As to why should the party vet any fit--I already answered that in part. These are complicated transactions and there are lots of instances where some explanation could matter as far as the offer. If I tell you I am moving from the other side of town, am used to living in areas with well/septic, and already have a good job, I'm probably a hell of a lot more likely to get approved for my loan AND follow through with the purchase after due diligence than some buyer moving from Phoenix who is planning to find a new job on arrival.

Also, not all sellers are rational or are leaving the area. Maybe they are moving 2 blocks away and just really want a family who appreciates the landscaping and vintage charm of the house and will keep it that way and would be willing to forgo an extra $5k from some couple that's probably going to tear it down and build a glass & steel vacation home that will sit empty for 9 months out of the year or an investor who is going to turn it into a party-house AirBNB. Yeah, we don't want people discriminating on protected reasons, but I don't see any issue with people deciding they like one buyer over another for non-protected reasons.
 

otc

Stylish Dinosaur
Joined
Aug 15, 2008
Messages
20,932
Reaction score
12,448
As to why should the party vet any fit--I already answered that in part. These are complicated transactions and there are lots of instances where some explanation could matter as far as the offer. If I tell you I am moving from the other side of town, am used to living in areas with well/septic, and already have a good job, I'm probably a hell of a lot more likely to get approved for my loan AND follow through with the purchase after due diligence than some buyer moving from Phoenix who is planning to find a new job on arrival.
And anecdotally, even though my realtor doesn't like these letters, she keeps talking about deals that fall apart for reasons that are relevant to this discussion. They are seeing a lot of out-of-state buyers (especially CA remote-worker types) who blow the deals up when they actually come visit in person and decide its not quite the dream they had in mind. There is earnest money (1% of bid), but apparently state rules make that incredibly easy to get back upon inspection. Fly out, bring an inspector, if you don't absolutely love it, they can find what you need to break the contract.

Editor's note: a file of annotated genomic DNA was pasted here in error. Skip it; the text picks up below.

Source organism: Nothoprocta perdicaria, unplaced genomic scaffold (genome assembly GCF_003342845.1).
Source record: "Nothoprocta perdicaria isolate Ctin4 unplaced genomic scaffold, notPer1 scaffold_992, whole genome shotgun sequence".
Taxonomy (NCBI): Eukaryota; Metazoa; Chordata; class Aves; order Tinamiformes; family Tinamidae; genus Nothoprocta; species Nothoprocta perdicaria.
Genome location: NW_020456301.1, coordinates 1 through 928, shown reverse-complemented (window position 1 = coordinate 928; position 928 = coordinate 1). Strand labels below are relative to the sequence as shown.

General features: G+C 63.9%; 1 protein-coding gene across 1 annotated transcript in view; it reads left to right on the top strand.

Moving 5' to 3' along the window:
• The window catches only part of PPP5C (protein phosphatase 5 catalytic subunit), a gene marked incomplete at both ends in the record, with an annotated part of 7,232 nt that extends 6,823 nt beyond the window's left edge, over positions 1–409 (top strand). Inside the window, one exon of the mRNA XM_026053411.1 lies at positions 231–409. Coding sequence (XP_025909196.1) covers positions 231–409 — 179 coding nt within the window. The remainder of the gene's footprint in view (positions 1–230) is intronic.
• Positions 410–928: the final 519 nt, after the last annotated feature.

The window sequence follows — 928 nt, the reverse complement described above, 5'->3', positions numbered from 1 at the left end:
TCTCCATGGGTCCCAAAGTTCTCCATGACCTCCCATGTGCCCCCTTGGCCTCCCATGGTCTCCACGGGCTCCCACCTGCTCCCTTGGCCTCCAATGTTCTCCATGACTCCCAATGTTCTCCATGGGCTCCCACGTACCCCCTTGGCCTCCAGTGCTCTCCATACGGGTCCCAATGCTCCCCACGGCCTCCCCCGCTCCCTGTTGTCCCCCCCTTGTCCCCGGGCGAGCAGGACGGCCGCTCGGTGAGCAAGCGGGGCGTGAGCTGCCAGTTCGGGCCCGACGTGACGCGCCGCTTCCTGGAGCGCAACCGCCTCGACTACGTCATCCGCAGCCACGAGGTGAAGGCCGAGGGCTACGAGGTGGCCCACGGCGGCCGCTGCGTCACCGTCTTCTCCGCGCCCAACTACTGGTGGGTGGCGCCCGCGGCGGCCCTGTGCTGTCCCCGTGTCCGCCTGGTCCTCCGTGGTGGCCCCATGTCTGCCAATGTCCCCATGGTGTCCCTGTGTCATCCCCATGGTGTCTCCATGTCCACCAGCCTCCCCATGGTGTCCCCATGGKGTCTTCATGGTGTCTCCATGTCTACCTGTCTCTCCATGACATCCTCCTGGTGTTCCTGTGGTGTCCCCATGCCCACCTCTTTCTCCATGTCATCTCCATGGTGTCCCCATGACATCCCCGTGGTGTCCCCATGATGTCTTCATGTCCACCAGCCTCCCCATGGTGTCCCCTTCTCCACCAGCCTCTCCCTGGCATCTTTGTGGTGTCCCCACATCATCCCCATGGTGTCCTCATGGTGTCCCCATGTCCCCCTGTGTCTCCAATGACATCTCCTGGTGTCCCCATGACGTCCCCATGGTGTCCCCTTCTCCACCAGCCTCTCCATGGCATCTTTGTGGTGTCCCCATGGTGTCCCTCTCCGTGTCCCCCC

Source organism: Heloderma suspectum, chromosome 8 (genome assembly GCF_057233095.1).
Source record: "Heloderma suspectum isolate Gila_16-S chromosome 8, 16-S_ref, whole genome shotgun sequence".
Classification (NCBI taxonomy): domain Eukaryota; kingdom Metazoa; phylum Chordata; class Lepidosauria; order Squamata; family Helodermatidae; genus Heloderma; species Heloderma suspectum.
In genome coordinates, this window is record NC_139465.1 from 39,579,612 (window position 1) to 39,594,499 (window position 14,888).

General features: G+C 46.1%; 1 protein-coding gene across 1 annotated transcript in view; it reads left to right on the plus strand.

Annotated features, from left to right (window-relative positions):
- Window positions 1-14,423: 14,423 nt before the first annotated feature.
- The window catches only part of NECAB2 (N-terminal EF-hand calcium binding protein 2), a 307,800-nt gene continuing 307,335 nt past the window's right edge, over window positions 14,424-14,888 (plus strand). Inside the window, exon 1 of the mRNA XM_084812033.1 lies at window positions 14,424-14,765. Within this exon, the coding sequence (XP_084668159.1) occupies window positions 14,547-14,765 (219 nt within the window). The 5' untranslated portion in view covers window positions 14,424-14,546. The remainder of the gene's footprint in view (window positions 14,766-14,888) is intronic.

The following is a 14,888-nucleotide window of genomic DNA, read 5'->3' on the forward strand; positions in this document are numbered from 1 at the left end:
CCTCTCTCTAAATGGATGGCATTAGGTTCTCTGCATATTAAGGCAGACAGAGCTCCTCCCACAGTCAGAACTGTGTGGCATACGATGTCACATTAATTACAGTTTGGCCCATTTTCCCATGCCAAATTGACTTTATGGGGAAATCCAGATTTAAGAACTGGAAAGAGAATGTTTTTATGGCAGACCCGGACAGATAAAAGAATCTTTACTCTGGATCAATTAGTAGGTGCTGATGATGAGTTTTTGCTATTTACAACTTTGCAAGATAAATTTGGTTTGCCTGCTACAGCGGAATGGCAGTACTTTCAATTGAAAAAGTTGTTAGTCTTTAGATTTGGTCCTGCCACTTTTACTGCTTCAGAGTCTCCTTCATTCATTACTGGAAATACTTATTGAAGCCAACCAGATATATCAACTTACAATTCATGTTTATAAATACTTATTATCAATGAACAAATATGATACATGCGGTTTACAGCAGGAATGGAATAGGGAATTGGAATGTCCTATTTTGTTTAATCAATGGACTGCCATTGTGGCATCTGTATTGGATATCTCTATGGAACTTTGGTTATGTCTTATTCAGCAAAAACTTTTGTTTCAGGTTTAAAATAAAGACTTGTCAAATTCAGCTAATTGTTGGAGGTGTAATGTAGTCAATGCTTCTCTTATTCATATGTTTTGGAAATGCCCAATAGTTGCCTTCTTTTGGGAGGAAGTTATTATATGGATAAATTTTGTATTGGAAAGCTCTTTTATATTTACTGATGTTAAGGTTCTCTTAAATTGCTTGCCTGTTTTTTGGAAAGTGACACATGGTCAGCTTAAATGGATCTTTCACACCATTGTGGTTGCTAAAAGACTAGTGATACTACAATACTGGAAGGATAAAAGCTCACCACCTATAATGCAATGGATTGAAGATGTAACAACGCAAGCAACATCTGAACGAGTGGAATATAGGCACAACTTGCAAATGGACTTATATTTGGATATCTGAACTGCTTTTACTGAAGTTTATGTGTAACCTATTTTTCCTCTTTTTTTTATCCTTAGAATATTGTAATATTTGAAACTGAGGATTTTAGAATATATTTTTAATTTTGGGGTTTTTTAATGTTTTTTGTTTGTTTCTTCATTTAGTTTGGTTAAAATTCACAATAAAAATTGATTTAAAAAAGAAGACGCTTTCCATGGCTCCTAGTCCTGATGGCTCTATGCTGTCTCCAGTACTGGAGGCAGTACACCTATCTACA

This has lead to a situation where in addition to your typical preference for cash buyers/waived appraisals, sellers are also putting a lot of weight on things like whether or not you've seen the home in person (which likely means you are already living/renting nearby given short deadlines and travel difficulties to the area), are using local lenders, have local ties, etc.

That's where I see a letter helping us even if the seller doesn't care about the heart-strings/community aspects. My wife has a job with a start date. We're moving here and we have a deadline to get it done--we're not SF tech workers feeling out the possibility of various remote-work locales. Unless there's a huge appraisal gap or irreconcilable inspection issues, my loan is 100% getting approved and we are closing with the first seller that picks us.
 

Piobaire

Not left of center?
Joined
Dec 5, 2006
Messages
75,334
Reaction score
47,627
Why is it the government's business on how two willing parties interact for the sale of residential real estate? What's next? Offers can only be submitted on Tuesdays?
 

otc

Stylish Dinosaur
Joined
Aug 15, 2008
Messages
20,932
Reaction score
12,448
And yeah, I would expect realtors to be involved in any legislation involving realtors.

But when a member of an industry is coming forward and proposing *restrictions* on what people in that industry can do...I tend to think there's an ulterior motive at play. Not always, but rarely do industries voluntarily self-regulate for the good of the populace.
 

brokencycle

Stylish Dinosaur
Moderator
Joined
Nov 21, 2008
Messages
21,451
Reaction score
17,605
Why is it the government's business on how two willing parties interact for the sale of residential real estate? What's next? Offers can only be submitted on Tuesdays?
Why should government be involved in any contract between two willing parties?


I'll go back to libertopia now.
 

Styleforum is proudly sponsored by

Featured Sponsor

Favorite Shorts Length

  • Above the knee

  • Knee length

  • Below the knee

  • None of the above

  • Mid-thigh ("short shorts")


Results are only viewable after voting.

Related Threads

Forum statistics

Threads
461,729
Messages
10,018,092
Members
208,423
Latest member
hitechbimservices
Top